To combat biodiversity loss, conservation planners prioritize sites with high complementarity (ability to represent all or most species in a few sites), but little work has been done to understand the traits that influence site complementarity. Here we focus on the drivers of rarity-weighted richness (RWR), a metric of site endemism that has previously been demonstrated to be a reliable metric of site complementarity. Our aims are to assess how environmental variables individually contribute to explaining global patterns of RWR. After quantifying RWR for 18,020 terrestrial grid cells for amphibians, reptiles, birds and mammals, we used random forest models to identify associations between RWR and predictors reflecting current environment (topography, soils, climate), evolutionary history, and human footprint. Slope, long known to affect plant diversity, had strongest positive association with RWR values for amphibians, birds and mammals; human footprint was the primary driver of RWR for reptiles. RWR increased with slope, levels of human impact, diurnal temperature oscillation, land cover diversity, actual evapotranspiration, and cold season precipitation, Surprisingly, RWR increased with human footprint, perhaps because human activities cause species to have small ranges or because human activities and small-ranged species tend to occur under the same environmental conditions. Our study provides evidence that climate variables, including both temperature and precipitation—well known to drive patterns of species richness—also generate and maintain gradients of RWR at a global scale. As climate changes in the coming decades, regions of high RWR might also change, depending on the extent to which the spatial patterns of climate also change. Elucidating the patterns of RWR may improve the way in which sites are prioritized, so that all or most species can be conserved in affordable areas.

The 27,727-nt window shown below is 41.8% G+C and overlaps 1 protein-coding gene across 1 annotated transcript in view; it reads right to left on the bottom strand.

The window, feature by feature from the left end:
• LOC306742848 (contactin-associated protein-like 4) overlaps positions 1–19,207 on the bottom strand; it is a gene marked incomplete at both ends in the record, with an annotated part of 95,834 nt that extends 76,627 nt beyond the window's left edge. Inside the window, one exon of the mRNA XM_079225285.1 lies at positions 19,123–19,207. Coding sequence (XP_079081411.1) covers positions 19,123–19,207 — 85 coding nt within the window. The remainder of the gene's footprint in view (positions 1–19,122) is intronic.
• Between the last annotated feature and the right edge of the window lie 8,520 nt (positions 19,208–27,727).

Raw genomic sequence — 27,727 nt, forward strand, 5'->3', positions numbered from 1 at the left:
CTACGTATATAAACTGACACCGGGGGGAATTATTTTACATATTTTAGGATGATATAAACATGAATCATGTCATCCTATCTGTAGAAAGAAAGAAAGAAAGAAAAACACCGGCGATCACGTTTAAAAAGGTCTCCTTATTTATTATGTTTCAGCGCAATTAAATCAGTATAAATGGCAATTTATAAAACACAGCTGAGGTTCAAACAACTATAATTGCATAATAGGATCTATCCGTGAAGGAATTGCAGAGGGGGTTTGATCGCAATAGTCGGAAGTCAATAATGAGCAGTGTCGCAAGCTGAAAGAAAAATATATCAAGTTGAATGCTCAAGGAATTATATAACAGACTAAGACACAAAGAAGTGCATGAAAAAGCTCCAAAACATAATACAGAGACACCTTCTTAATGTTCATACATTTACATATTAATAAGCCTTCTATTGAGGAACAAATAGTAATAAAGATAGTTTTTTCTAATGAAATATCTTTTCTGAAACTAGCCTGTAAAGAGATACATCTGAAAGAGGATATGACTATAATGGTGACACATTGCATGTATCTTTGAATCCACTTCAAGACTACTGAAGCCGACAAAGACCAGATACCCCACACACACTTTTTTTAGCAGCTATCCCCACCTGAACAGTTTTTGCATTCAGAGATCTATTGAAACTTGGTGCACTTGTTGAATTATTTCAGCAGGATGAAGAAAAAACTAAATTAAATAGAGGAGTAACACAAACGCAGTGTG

- Biological conservation
- Latitudinal gradients
ASJC Scopus subject areas
- Ecology, Evolution, Behavior and Systematics
- Nature and Landscape Conservation